Dr. Copper Gives S&P Index Comeback Clean Bill of Health

This article was last updated on April 16, 2022

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Contrary to popular belief, better than expected earnings are not the reason why the stock market has roared back from its 2010 low. It’s the improving macroeconomic picture signaled three weeks earlier by ‘Dr. Copper’, the nickname for the metal traders say has a PHD in economics because of its ability to anticipate a recovery.

While worries about a European crisis and China slowdown were at a fever pitch, copper quietly put in a bottom on June 7 and is now up more than 20 percent from that low. If history is any guide, the stock market should follow. Currently, the S&P 500 is up more than 8 percent from its closing low for the year marked on July 2.

The rise in copper and other commodities “reflect worldwide demand and in U.S. markets,” wrote Laszlo Birinyi, in his firm’s August commentary. “Given the record of economists over the last several years vs. the market, where would you vote?”

Copper continues today to buck the weak picture portrayed in government data and economists’ research. The GDP report on Friday showed second quarter economic growth slowing to a 2.4% annual rate from 3.7% in the first quarter. This weekend on ‘Meet the Press’, Former Federal Reserve Chairman Alan Greenspan mentioned the possibility of a double dip recession.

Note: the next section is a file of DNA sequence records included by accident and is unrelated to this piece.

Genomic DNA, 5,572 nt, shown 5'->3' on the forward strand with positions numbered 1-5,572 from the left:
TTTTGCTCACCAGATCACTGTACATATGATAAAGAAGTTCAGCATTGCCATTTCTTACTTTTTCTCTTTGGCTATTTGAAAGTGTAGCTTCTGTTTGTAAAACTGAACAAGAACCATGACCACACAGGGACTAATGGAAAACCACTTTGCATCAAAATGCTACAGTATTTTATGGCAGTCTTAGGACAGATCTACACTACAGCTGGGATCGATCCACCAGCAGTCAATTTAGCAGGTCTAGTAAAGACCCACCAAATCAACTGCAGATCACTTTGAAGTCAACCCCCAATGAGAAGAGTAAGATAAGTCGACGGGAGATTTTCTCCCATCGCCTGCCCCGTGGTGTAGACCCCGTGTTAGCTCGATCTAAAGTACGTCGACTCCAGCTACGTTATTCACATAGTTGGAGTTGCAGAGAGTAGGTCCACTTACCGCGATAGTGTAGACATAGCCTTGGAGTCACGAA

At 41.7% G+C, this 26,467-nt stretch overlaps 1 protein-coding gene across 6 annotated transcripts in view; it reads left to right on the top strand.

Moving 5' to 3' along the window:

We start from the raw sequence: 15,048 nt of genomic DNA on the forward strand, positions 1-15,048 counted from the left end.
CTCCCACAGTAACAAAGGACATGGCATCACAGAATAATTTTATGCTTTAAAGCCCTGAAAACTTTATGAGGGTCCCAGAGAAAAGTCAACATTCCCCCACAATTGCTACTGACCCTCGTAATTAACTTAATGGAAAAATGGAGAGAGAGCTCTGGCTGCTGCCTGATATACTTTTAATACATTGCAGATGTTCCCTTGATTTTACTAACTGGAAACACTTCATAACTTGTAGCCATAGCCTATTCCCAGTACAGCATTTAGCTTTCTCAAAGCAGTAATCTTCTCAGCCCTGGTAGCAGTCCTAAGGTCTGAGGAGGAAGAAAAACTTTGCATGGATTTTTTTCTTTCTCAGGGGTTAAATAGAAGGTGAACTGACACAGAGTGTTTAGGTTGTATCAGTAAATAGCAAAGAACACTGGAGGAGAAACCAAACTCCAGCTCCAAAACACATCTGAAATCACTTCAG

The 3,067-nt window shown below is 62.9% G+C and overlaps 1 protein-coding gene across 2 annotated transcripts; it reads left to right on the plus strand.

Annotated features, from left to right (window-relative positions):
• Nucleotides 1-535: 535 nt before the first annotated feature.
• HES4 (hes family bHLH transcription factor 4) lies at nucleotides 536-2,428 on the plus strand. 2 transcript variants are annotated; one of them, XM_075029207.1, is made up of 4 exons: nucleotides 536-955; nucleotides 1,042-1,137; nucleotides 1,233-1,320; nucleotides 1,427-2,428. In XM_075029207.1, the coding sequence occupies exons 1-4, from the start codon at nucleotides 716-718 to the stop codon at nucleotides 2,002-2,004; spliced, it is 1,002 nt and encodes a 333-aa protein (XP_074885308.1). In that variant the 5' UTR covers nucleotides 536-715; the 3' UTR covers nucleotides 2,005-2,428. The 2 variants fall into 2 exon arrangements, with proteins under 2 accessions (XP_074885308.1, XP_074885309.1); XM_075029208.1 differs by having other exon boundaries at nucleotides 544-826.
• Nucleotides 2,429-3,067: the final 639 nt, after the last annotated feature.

The iPath Dow Jones-UBS Copper Subindex ETN is one way for the regular investor to play the move in copper directly or at the very least, pair it up against the S&P 500 on a chart to use as a leading indicator.

While Exxon Mobil and gold-miner Newmont Mining have struggled since reporting earnings this season, Freeport-McMoRan is among the best performers since report results and providing guidance. Shares of the world’s largest copper producer are up more than 20 percent in the last month

"Our order books are filling more strongly than we have seen in some time,” said Freeport CEO Richard Adkerson on the company’s earnings conference call. “Overall the copper markets that we are seeing underground, day-to-day in the US, Northern Europe, and to some extent in Korea and Japan, are stronger than we’ve seen them in some time."

To be sure, copper and commodities have been as fickle as some of the most two-faced economists out there. Commodity prices fell the most in May since the fall of Lehman Brothers and yet Armageddon didn’t come.

But with the Euro and Chinese stocks – the center of global demand worries — confirming this latest move higher, maybe its time to put your faith back with the good doctor.

For the best market insight, catch ‘Fast Money’ each night at 5pm ET and the ‘Halftime Report’ each afternoon at 12:30 ET on CNBC. 

Ref: http://www.cnbc.com/id/38522555

John Melloy is the Executive Producer of Fast Money. Before joining CNBC, he was an editor for Bloomberg News, overseeing the U.S. Stock Market coverage team

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